You're Never Too Old to Learn

I just returned from a week of teaching writing at the John Campbell Folk School in Brasstown, North Carolina. The experience was everything I anticipated it would be, and more. Set in the lush, untarnished mountains of Clay County, the folk school draws a hundred or so eager adult learners each week who are housed, fed, and trained in sundry subjects from basketry and blacksmithing to shoemaking and woodworking. Now in its 85th year, JCFS is based on the Danish folk school concept of education without competition. John and Olive Campbell, who devoted most of their lives to exploring, recording, and improving the quality of life in Appalachia, worked for years to establish this unique school, and Olive Campbell worked hand in hand with the residents of Brasstown to bring her husband's dream to life.

Simply put, you need to go. We adults get so far removed from the joy of learning once we trade classrooms for paychecks that we forget what fun it is. Or perhaps classroom learning was never that fun for you. At John Campbell Folk School, the fun begins when you start flipping pages in their catalog or poring over class descriptions online. It continues day after day during week-long or weekend sessions that will have you laughing out loud as you send wood shavings shooting in all directions, hammer red-hot iron into submission, coerce recognizable tunes from a handmade banjo, turn mud into art, or words into poetry. Someone I sat with at lunch one day (the food, by the way, is amazing) said, "This is like summer camp for grown-ups," and it is--except classes are taught year-round. I'm thinking summer camp in the fall or winter might be even more fun; colored leaves or falling snow would only add to the beauty and magic.

John Campbell Folk School is not a cheap thrill, unfortunately, though they do offer occasional and various discounts. Given that housing, three homecooked and delicious meals a day, your daily classes, and a fair amount of entertainment and activities are included in the fee, it's not as expensive as it sounds. Just think of it as a more wholesome alternative to a week at DisneyWorld!

All I know is, I can't wait to go back. From the local honey I found my first day there, to the bluegrass concert the night before I left, it was the most enjoyable week I've had in a long time. I urge you to check it out.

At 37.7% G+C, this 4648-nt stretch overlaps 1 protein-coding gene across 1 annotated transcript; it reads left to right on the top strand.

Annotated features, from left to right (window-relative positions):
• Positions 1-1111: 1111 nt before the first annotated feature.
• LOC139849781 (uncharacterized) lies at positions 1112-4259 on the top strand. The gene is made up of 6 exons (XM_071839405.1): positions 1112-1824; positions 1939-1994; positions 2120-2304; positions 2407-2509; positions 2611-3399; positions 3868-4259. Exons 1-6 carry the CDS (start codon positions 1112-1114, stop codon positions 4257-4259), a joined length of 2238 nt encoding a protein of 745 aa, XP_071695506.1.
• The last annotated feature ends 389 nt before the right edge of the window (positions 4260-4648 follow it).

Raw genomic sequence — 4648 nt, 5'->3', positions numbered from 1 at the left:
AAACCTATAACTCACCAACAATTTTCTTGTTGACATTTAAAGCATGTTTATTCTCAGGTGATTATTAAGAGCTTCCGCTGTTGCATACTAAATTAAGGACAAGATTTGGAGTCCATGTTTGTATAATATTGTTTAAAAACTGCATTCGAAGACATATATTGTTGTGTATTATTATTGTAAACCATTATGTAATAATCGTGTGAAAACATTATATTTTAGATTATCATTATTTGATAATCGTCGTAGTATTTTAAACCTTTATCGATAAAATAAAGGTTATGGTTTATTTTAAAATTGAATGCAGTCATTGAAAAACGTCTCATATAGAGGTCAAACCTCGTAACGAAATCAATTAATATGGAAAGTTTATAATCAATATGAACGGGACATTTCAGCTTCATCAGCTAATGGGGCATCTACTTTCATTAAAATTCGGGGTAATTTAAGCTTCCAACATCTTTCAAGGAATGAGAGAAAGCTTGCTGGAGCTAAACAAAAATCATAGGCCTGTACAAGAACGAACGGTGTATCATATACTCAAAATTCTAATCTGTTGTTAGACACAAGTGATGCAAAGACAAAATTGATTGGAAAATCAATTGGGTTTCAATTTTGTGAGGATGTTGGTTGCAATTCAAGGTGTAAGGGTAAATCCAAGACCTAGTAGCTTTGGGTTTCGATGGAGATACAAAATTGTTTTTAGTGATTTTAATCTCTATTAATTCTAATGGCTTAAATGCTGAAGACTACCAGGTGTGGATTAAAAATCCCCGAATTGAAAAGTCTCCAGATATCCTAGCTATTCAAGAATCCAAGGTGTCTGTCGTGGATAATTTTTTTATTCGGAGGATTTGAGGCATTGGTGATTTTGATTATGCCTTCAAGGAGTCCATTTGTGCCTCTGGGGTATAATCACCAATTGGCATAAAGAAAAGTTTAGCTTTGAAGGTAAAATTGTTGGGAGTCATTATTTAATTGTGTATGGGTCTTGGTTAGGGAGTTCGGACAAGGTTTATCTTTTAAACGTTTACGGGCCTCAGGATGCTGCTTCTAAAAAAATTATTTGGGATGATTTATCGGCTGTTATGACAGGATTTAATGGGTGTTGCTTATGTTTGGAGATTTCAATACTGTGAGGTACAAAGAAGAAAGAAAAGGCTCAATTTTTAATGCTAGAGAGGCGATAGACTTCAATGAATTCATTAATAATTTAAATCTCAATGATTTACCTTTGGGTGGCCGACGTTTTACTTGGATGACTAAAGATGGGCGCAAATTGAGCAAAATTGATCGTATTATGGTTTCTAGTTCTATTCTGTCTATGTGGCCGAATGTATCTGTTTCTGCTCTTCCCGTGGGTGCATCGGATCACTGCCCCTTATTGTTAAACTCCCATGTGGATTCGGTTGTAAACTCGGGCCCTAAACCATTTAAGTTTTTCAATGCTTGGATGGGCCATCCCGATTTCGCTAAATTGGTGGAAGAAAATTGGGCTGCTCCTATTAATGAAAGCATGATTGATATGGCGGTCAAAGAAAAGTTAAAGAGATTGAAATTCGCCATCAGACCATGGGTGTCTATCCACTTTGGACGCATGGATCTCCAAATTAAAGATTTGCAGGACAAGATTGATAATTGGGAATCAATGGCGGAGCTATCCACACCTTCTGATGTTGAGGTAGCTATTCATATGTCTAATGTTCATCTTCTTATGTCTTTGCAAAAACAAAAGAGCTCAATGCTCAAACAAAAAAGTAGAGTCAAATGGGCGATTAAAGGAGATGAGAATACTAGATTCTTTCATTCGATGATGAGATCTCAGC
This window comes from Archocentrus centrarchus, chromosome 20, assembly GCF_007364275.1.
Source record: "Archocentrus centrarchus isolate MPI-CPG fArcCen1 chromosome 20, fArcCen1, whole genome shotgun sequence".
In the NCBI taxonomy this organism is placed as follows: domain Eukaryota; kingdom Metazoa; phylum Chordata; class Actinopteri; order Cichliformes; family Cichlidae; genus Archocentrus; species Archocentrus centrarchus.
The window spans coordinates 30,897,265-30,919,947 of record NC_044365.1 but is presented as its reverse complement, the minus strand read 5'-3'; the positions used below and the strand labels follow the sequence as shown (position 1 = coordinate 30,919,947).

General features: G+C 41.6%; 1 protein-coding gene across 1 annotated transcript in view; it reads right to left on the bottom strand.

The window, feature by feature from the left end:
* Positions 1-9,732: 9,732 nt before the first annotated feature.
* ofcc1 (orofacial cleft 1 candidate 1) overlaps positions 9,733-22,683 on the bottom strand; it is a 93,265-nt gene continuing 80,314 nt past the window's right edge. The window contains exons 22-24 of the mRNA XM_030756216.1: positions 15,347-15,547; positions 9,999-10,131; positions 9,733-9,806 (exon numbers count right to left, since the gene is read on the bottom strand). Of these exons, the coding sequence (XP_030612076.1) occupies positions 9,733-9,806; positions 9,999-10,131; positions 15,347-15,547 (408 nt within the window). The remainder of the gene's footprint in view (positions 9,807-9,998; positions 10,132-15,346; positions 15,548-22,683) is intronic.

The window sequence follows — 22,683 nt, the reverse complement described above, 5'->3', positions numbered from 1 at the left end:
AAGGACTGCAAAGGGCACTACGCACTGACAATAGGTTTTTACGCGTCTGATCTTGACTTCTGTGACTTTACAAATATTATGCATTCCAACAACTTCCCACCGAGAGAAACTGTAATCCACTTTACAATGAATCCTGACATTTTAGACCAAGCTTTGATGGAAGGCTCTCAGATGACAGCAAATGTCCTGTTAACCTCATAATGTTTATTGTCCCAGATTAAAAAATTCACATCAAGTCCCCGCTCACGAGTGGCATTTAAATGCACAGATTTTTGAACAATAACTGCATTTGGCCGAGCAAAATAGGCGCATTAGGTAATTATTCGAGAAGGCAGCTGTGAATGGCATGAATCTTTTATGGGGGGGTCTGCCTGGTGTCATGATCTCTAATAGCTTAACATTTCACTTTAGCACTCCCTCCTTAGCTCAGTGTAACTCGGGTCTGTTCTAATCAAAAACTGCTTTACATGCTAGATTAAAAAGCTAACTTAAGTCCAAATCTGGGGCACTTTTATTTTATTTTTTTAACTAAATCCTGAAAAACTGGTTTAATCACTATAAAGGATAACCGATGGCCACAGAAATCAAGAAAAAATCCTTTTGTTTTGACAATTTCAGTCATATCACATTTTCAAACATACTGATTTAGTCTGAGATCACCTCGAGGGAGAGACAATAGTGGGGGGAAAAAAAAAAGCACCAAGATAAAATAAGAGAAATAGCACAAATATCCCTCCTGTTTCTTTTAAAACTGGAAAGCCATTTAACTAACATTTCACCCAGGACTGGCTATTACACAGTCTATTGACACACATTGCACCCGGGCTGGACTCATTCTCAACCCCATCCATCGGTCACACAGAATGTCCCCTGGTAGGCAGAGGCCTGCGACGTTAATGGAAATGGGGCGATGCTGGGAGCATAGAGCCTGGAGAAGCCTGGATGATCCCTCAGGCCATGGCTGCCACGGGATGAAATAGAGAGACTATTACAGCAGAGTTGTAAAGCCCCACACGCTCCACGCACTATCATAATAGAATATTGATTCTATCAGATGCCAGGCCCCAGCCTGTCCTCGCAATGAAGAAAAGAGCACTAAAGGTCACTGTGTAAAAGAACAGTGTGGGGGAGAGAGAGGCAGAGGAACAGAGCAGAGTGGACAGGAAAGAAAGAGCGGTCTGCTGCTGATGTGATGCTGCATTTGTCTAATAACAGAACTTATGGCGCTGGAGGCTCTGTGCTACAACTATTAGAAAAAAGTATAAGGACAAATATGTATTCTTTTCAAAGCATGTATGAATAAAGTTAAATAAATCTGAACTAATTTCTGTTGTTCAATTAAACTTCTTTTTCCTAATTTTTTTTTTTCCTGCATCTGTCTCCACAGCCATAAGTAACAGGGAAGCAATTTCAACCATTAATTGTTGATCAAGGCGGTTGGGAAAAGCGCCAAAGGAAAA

Meanwhile, Creativity Lives!

In case you didn't catch the story about eight-year-old Kieron Williamson, who is dazzling England (his home country) and the rest of the world with his Monet-like paintings, here's the link--proof positive that creativity is alive and well, at least in this little boy! The loveliest aspect of Kieron's story is his parents' concern about keeping his life as normal as possible. They don't want to deny his talent, but neither do they want to see him exploited. Sounds like Kieron is blessed to be in that ideal environment for nurturing creativity: a strong, stable home with supportive parents, access to plenty of tools and supplies to enable his artistic interest, and a good balance of encouragement for his painting but also for other activities.

The truth is, most of us are creative beings if given the opportunity. Our talent may not manifest itself at such an early age as Kieron's has--Grandma Moses was almost eighty when she first picked up a paintbrush--but it's probably there, just waiting for a nudge. In these last few days before school starts, why not take your mind off this ridiculous, energy-sapping heat by launching a "Creativity Camp" at your house? Ask each family member to pick something creative they'd like to do, or come up with a group activity. Gather the necessary tools, declare a temporary moratorium on chores, and let those creative juices flow!
Remember that creativity does not have to be expensive; in fact, brainstorming to come up with alternative, inexpensive supplies could be your most creative act! I remember one summer when my sons occupied themselves for days building a tee-pee in their grandmother's back yard out of fallen sticks and branches and weeds. They had a blast and were justifiably proud of a very fine-looking --and even functional!--structure.
Even if there's just one of you at your house, give yourself permission this weekend to indulge your inner painter, writer, musician, gardener, builder, seamstress, chef, actress, sculptor, filmmaker, photographer, get the picture. Take Kieron Williamson's advice-- "Never give up. Try and keep your buildings straight. And don't do a plain blue sky" --and you might discover a side of yourself you never knew existed!

Photo of Kieron Williamson and his painting are copyrighted by Albanpix.